Despite my opposition with the Forest Officers, I continued to push forestry in the Agriculture Universities.  For the first time M.Sc. forestry education was introduced in the Agriculture Complex of the H.P. University in 1976.  I being an Associate Professor, was invited by the Vice Chancellor to defend the introduction of M.Sc. Forestry programme in the Academic Council meeting which opened the gates of forestry as a subject of higher education and a distinct entity from professional forestry.   Its importance further grew when the nation started advocating Social Forestry and Farm Forestry for plantation of trees to meet the domestic needs of the farmers and late Dr. Y.S.Parmar, the then Chief Minister was a strong supporter of ‘Three Dimensional Forestry’.  He even changed the name of the State Forest Department to the Department of Forest Farming and Conservation.


Prof. Khosla on how he manages to take out time for research

Publication of research papers and books is a part of the academic career.   In the university system of education besides teaching, almost every teacher is required to publish papers.  A teacher works 24 hours a day.  Before sleep and after getting up in the morning, he is busy preparing his lecture for delivering it in the class and research papers/books to be published, etc.  Thus teaching, research and writing research papers is very much part and parcel of one’s duty.  Thus, I was able to publish research papers and books which gave me academic satisfaction.


The significance of research and encouraging students to opt for research courses

The purpose of research is to investigate and to prove a theory contributing knowledge towards unexplored fields so that the concept gets contextualized with scientific data.  Hence, the research should be of high quality for its applicability and commercialization.  Shoolini University is a research-based university and the students are encouraged right from the undergraduate level to publish research papers.  In Shoolini, the students are suitably rewarded for publishing research papers in high impact journals.

Due to my research publications, I got a pat on my back from Dr. Y.S.Parmar, the then Chief Minister of Himachal Pradesh during my visit with him to the United States. During our visit to Berkley Campus of California University, I saw a newly published book of 1976 on Forest Genetics by Academic Press, New York lying on the table of our host there. I picked it, hurriedly browsed the chapter on ‘Chromosomal systems of Forest Trees’.  The author, who was my examiner for evaluation of Ph.D. thesis had cited a host of tables from my dissertation submitted to the Panjab University, Chandigarh.  I showed the cited references of Khosla (1968) to Dr. Parmar.  He patted my shoulder and remarked, “I have chosen you after seeking a gleam in your eyes when we first met at Oak Over.  You will befittingly serve the State whatever position you hold”.  That is the reward which a research scholar gets for publishing research papers.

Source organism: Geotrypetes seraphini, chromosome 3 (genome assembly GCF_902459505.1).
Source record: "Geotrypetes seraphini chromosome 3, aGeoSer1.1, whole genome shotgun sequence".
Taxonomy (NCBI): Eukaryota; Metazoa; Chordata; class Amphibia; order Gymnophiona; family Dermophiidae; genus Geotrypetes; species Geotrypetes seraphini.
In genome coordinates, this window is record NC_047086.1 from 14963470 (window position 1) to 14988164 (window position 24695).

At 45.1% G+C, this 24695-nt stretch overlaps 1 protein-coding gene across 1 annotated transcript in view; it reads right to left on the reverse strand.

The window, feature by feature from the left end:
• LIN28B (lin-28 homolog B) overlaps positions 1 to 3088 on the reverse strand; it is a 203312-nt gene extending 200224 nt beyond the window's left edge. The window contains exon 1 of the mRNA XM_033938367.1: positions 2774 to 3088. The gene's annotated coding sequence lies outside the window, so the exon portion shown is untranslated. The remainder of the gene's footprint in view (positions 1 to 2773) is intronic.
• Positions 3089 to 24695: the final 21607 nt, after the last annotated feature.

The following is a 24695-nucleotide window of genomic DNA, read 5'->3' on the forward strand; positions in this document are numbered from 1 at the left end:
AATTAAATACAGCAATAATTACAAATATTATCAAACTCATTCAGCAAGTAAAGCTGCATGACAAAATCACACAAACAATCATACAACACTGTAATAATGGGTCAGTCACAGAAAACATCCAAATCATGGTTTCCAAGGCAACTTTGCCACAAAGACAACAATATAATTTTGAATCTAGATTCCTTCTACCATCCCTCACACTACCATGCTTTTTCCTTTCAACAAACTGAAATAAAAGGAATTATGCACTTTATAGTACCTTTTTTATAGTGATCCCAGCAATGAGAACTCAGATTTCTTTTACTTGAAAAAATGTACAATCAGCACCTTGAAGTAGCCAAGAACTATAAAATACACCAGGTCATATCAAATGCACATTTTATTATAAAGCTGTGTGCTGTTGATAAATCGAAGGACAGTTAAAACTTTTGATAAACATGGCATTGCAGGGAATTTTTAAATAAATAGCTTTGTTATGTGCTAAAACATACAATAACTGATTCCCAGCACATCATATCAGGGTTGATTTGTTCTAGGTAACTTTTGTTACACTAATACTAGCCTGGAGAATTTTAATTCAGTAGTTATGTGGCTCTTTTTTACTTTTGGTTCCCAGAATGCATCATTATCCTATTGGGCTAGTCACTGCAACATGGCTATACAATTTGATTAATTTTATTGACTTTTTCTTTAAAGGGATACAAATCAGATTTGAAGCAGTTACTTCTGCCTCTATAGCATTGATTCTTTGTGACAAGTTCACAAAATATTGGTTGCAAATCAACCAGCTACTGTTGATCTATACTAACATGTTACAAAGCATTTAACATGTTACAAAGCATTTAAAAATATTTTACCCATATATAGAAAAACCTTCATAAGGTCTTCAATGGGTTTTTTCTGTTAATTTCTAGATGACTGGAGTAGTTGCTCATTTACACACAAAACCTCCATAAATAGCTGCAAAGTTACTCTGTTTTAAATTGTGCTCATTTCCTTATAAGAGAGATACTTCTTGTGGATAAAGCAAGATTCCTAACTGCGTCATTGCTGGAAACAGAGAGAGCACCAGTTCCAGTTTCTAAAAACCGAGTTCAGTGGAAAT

Belief in the statement – “A great teacher produces great students”

Undoubtedly, great teachers produce great students because the students are the replica of their teachers. Every teacher should go to the class fully prepared.  As already stated, before starting the class, the teacher should invariably ask questions on the topic which was taught the previous day.  In the end, the topic under discussion must be summarized so that the students are able to remember the topic that has been taught by the teachers.  Prof Prem Nath Mehra was my favorite teacher to whom I copied.


Study tips for aspiring students

Do not go to the class unprepared. The topic taught by the teacher must invariably be gone through at home.


Fulfilling the vision of being a Top 200 Global University by the year 2022

I believe in one thing that nothing is impossible if you have a will to do.  We have already surpassed ten best Indian Universities in research indicators – citation impact, percentage international collaboration land in top one and 10 percent most cited documents.    In addition, we are among the highest patent filers in the country today.  Thus, I am confident that we will achieve our target to be a top 200 global university by the year 2022.

Of the two global ranking systems, we intend to follow The Times Higher Education (THE), in which research allocation extends over 60 percent allocation.  So, Shoolini concentrated on research and it proved to have outclassed the Indian top ten NIRF ranked Universities in citational data.  It intends to match with global universities in the next three years. It shall also be filling the gap on parameters enshrined for teaching, international funding, international students and teachers.  It will also work to improve its perception amongst the Indian and Foreign Universities.


Last Updated - 11 Jan 2019